Hair salons across the country do business of around Rs 1.40 billion a month. There are around 35,000 salons across the country and they do business of around Rs 35,000 a month on an average which adds up to around Rs 1.40 billion, according to the Nepal Barber Association.
The Madheshi community dominates the industry with the other communities not attracted toward it. They are earning good income by opening salons not just in tarai but even in the hilly and mountainous regions, according to the association affiliated to Nepali Congress (NC). President of the association Rajaram Thakur states that there can be around 20,000 other barbers who are not affiliated with the party. “Those doing good business even earn Rs 50,000 to Rs 70,000 a month,” he says. A total of 150,000 human resources are employed in these salons, according to him. Big cities like Kathmandu, Bhaktapur, Lalitpur, Pokhara, Biratnagar and Nepalgunj have the highest number of such salons with around 4,500 in Kathmandu Valley alone.
Shiva Chandra Thakur, who has been running a salon at Buddhanagar, Kathmandu for the past five years, says he earns around Rs 35,000 to Rs 40,000 a month. He sends around Rs 15,000 a month to his home after paying for rent, ration and other expenditures. “I send up to Rs 25,000 a month when the business is good. I also save some amount,” he adds.
One has to cut hair and get a shave from a Thakur at the time of birth, marriage and death, according to the religious tradition in tarai. Not doing so is considered impure. Many people from the Thakur community still cut hair and do shaving for food grains received annually from a household. The community also dominates the salon industry.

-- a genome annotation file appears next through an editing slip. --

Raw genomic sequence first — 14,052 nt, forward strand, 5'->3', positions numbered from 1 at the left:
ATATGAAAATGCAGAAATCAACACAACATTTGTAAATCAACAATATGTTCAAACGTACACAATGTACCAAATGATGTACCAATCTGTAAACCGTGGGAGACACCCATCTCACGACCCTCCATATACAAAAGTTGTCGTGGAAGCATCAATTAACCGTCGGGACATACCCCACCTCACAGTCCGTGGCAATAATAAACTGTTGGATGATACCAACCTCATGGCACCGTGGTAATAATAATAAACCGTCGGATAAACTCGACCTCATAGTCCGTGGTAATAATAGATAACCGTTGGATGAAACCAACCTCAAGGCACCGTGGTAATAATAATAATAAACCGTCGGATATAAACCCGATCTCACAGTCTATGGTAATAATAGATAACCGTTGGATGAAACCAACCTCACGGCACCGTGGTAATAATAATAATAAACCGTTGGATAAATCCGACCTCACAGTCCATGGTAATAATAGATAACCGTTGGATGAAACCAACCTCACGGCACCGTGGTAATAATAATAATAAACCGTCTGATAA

These barbers are divided among NC, CPN-UML, UCPN (Maoist), Madheshi Janadhikar Forum and other parties on the basis of political allegiance. Their oldest organization—the NC-affiliated association—was established in 1990. President Thakur reminisces how there were just 336 salons in the Valley at that time. There were around 90 percent of Indian nationals in the business back then, according to him. “The Madheshi community has started to dominate now after generation of good income from salons. The majority of barbers are from Thakur, Muslim, Sah, Tharu and even Newar communities,” he claims.
President of the UCPN (Maoist) affiliated All Nepal Barber Association Bablu Thakur claims that other communities apart from Thakurs constitute just 10 percent to the business. He says 60 percent of those currently in business are Nepali and the rest 40 percent Indians.
Men also starting to go to beauty parlors
Even men have started to visit beauty parlors to get a shave or haircut and this has affected business, according to Rajaram Thakur. Men have started to visit parlors as the women have also started to cut men’s hair. “The people of hill origin dominate these parlors,” he states. Men cut their hair up to twice a month and get a shave twice a week. The barbers currently charge Rs 70 for a haircut and Rs 50 for a shave. They charge Rs 1,500 to Rs 2,500 for straightening the hair.